The Joys of Shopping for a New Car

Denisa’s Buick is beginning to show its age. It’s a 2001, and we’ve happily used it for many years now, but it’s at the point that it’s beginning to need repairs. Nothing too outrageous. Some leaks here and there, and the promise of more repairs to come in the future. The car’s only worth around $1,500, and it’s not like putting money into it will make it more valuable. Sure, we could repair it now (and who knows, we still might), but every bit of money we put into it is a bit of money that we could have put into a new (used) car.

So we’re looking for new wheels.

Of course, since I’m an obsessive researcher, this is quite the process. Basically, it’s the simplest of research questions: “Which car is best for Bryce’s family in 2017?” But like many simple research questions, answering it proves to be fairly complicated.

The first part is easy. We know what kind of cars we¬†don’t want. So sports cars, trucks, and minivans are out of the picture. (We’re not getting a minivan. We have three children. They all fit in the back seat of a normal car. End of story.) It’s been nice to have the Buick because it has a bigger trunk, so when we need more space to haul stuff to the dump or something like that, we can. (The Civic is lovely, but it’s a tight fit.)

Cost is an issue, of course. We want to buy a used car, because they’re cheaper, and we want a reliable car, because we’d like to have it for quite some time to come. In my experience, “reliable” automatically rules out American and European cars. I’ve had a Pontiac and a Buick. Both have a definite shelf life that’s quite a bit shorter than I’d like. For me, that means we’re down to a Honda or a Toyota. No, they’re not the most “fun” rides in the world. They’re reasonable, practical cars. And Denisa and I are reasonable, practical people. It’s a match made in heaven.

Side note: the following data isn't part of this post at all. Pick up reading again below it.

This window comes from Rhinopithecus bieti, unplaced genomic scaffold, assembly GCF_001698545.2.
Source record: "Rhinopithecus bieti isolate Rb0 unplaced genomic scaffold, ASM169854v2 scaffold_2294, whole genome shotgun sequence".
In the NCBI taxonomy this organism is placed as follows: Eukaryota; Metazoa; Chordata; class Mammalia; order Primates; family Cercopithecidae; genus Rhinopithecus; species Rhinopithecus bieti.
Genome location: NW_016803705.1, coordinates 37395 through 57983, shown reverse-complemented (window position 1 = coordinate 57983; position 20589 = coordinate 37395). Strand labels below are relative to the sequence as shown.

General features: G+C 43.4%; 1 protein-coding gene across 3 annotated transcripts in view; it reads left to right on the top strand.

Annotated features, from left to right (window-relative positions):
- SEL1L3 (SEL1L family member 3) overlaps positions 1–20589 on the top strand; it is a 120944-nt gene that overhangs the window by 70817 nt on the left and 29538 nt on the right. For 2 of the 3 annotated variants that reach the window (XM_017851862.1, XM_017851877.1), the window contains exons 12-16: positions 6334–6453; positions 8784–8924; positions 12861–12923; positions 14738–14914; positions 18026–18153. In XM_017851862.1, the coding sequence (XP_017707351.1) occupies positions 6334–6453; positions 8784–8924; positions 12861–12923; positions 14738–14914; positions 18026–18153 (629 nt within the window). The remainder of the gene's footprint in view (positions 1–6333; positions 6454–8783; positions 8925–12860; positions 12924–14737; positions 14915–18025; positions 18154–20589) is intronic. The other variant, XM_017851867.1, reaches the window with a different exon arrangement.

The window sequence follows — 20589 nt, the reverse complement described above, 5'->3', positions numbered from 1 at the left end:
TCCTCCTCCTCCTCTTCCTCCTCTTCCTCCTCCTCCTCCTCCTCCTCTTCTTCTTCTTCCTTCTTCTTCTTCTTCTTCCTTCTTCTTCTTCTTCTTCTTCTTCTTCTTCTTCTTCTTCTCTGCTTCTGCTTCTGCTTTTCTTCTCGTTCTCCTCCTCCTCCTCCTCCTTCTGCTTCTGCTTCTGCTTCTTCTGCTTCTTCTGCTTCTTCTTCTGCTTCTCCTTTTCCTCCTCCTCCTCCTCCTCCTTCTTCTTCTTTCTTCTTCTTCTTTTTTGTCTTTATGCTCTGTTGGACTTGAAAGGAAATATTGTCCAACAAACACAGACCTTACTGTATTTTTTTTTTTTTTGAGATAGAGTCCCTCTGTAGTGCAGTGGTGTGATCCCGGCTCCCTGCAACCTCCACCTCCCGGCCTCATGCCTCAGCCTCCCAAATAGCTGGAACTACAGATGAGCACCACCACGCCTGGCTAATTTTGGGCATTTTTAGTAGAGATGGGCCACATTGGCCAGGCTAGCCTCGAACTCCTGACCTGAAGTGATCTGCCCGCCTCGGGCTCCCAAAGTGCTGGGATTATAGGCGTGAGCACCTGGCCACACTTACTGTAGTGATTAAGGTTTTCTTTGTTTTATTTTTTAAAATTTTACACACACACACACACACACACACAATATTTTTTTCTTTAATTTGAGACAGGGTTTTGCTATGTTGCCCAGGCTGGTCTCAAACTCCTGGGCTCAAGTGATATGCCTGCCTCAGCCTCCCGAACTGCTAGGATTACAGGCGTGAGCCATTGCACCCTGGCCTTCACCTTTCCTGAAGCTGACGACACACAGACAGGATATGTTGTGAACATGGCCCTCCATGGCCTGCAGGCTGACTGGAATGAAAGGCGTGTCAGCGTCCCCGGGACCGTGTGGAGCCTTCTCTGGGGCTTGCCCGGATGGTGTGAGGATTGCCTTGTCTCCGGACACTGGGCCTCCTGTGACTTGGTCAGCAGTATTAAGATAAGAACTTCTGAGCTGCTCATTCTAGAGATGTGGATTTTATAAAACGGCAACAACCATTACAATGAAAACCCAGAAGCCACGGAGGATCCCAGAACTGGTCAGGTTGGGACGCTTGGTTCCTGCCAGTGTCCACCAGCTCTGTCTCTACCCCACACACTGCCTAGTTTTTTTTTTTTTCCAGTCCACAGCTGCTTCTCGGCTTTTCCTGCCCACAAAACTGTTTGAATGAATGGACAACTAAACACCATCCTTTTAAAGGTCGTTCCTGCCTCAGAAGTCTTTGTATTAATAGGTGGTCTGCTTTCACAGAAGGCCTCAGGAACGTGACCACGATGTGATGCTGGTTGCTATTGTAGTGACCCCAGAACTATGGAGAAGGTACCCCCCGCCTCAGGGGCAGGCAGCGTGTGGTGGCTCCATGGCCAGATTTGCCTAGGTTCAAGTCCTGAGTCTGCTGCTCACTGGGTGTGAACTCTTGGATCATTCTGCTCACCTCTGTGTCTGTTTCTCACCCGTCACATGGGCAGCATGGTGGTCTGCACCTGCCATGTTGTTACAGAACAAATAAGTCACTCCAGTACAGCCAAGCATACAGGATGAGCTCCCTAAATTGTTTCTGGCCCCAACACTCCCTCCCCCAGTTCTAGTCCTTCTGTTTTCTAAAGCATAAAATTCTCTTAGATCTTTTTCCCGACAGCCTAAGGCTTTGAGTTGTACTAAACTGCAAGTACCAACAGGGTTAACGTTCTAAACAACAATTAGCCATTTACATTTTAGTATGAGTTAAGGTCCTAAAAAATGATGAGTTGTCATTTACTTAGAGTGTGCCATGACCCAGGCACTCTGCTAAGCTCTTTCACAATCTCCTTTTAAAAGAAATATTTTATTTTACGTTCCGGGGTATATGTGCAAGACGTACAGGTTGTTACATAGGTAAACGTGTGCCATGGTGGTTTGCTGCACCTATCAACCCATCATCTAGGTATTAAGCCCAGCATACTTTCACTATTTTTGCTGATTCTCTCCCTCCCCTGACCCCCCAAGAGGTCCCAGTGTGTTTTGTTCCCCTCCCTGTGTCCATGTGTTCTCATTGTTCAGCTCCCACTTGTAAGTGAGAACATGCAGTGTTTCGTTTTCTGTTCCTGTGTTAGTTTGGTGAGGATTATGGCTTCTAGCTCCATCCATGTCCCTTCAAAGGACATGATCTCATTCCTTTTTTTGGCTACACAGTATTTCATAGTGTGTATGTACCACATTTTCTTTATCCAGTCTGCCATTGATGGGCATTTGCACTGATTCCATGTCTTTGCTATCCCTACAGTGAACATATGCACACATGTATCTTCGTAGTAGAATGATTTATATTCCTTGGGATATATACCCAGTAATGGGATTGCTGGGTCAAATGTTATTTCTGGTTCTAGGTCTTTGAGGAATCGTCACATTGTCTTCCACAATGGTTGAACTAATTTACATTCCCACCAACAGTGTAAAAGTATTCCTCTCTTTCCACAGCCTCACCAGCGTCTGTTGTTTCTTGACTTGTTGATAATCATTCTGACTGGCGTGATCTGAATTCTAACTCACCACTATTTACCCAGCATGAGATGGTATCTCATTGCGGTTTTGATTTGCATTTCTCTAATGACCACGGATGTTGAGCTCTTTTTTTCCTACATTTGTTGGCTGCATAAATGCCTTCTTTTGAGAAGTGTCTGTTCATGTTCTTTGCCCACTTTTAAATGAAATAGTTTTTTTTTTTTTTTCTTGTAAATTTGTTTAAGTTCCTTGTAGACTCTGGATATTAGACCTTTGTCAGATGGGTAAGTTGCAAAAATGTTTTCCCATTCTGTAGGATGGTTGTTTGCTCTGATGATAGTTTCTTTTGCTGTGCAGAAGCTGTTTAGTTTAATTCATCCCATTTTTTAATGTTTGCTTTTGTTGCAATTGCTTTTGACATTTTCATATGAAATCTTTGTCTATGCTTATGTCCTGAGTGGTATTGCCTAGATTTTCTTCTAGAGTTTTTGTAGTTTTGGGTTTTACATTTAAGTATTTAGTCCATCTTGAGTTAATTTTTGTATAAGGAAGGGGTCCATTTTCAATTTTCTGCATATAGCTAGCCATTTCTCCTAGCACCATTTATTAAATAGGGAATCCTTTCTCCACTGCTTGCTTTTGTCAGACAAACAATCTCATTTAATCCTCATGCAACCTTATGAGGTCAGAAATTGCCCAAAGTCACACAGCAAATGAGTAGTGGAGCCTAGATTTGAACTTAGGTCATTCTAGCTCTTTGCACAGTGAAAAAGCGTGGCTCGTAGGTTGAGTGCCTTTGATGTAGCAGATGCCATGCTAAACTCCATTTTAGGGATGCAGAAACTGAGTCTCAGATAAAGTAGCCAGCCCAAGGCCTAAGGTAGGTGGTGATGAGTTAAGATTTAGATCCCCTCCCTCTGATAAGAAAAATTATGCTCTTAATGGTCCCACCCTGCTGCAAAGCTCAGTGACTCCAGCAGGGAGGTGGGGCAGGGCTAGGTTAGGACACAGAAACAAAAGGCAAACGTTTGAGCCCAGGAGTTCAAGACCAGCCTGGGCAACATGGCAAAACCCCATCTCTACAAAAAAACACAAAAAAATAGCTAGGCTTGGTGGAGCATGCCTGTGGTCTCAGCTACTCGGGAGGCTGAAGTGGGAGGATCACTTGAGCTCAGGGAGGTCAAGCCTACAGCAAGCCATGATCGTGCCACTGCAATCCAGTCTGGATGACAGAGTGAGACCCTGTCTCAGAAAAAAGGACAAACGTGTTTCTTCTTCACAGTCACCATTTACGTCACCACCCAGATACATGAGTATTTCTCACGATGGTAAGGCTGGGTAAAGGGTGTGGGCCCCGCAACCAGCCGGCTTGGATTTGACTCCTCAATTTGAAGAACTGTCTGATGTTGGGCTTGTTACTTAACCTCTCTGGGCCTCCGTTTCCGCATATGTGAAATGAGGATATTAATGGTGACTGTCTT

But which model? We thought about mid-size cars, but they were usually too pricey. But smaller cars have worse trunk space. So for a while, we thought we had it figured out: we’d get a Honda Fit, which is a subcompact car, but has a huge trunk, since it’s a hatchback. It’s got great reliability and reviews, and we know friends who have them and are very happy with theirs.

But there are no Fits in the immediate area, and so I kept researching while we evaluated our options. And my research into hatchbacks brought me to the Toyota Prius, and the wonders of a hybrid. (Which meant a whole new slate of research. Reliability of hybrid batteries. Buying used hybrids. That sort of thing.) And 50mpg really trumps 30mpg, you know?

Sigh. Even between those two models, there’s the question of how many miles is too many. What style would we prefer? Which year? I find myself falling down a rabbit hole of research, and there’s always something new to investigate. Some new question to answer.

Even once that’s over, you have to buy the actual thing, and that’s where I really don’t like things. Negotiating at a board game is great fun. Doing it over a car, with real money involved? No thank you. There’s this nagging feeling that you’re doing it wrong.

Perhaps the solution to all of this is to just fix the Buick for the short term, freeing up time to do a more leisurely search for a used car. Except that it all takes time. Time I don’t have a ton of. And I think I’d keep researching and thinking and reading and wasting a whole lot more time. And so just buying the car seems like the way to go.

In any case. Honda Fit or Toyota Prius. If you were to buy one of those and hope that it would last you around 75,000 miles or more of driving, what year would you get, and how many miles would be too many to have on it when you purchased it? If you know anything about used cars, I’d love to get your input.

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